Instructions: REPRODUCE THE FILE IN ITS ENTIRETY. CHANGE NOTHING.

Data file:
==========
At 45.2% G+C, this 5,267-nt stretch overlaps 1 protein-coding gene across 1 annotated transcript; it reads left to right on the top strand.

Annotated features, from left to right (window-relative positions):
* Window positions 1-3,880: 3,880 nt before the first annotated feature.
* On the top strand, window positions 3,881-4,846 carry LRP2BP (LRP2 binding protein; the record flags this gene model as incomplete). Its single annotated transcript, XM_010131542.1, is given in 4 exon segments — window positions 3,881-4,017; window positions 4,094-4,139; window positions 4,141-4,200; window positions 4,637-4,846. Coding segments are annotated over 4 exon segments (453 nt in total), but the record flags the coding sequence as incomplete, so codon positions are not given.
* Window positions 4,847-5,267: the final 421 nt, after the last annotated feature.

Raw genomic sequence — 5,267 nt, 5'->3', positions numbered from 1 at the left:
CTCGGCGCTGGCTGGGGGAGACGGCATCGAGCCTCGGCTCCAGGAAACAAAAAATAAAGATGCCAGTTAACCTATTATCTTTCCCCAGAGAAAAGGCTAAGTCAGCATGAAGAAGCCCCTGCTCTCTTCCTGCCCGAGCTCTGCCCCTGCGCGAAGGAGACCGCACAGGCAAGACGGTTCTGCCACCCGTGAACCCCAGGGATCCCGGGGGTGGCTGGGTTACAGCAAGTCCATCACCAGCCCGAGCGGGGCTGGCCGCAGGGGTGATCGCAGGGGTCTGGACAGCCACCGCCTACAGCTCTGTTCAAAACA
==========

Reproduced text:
At 45.2% G+C, this 5,267-nt stretch overlaps 1 protein-coding gene across 1 annotated transcript; it reads left to right on the top strand.

Annotated features, from left to right (window-relative positions):
* Window positions 1-3,880: 3,880 nt before the first annotated feature.
* On the top strand, window positions 3,881-4,846 carry LRP2BP (LRP2 binding protein; the record flags this gene model as incomplete). Its single annotated transcript, XM_010131542.1, is given in 4 exon segments — window positions 3,881-4,017; window positions 4,094-4,139; window positions 4,141-4,200; window positions 4,637-4,846. Coding segments are annotated over 4 exon segments (453 nt in total), but the record flags the coding sequence as incomplete, so codon positions are not given.
* Window positions 4,847-5,267: the final 421 nt, after the last annotated feature.

Raw genomic sequence — 5,267 nt, 5'->3', positions numbered from 1 at the left:
CTCGGCGCTGGCTGGGGGAGACGGCATCGAGCCTCGGCTCCAGGAAACAAAAAATAAAGATGCCAGTTAACCTATTATCTTTCCCCAGAGAAAAGGCTAAGTCAGCATGAAGAAGCCCCTGCTCTCTTCCTGCCCGAGCTCTGCCCCTGCGCGAAGGAGACCGCACAGGCAAGACGGTTCTGCCACCCGTGAACCCCAGGGATCCCGGGGGTGGCTGGGTTACAGCAAGTCCATCACCAGCCCGAGCGGGGCTGGCCGCAGGGGTGATCGCAGGGGTCTGGACAGCCACCGCCTACAGCTCTGTTCAAAACA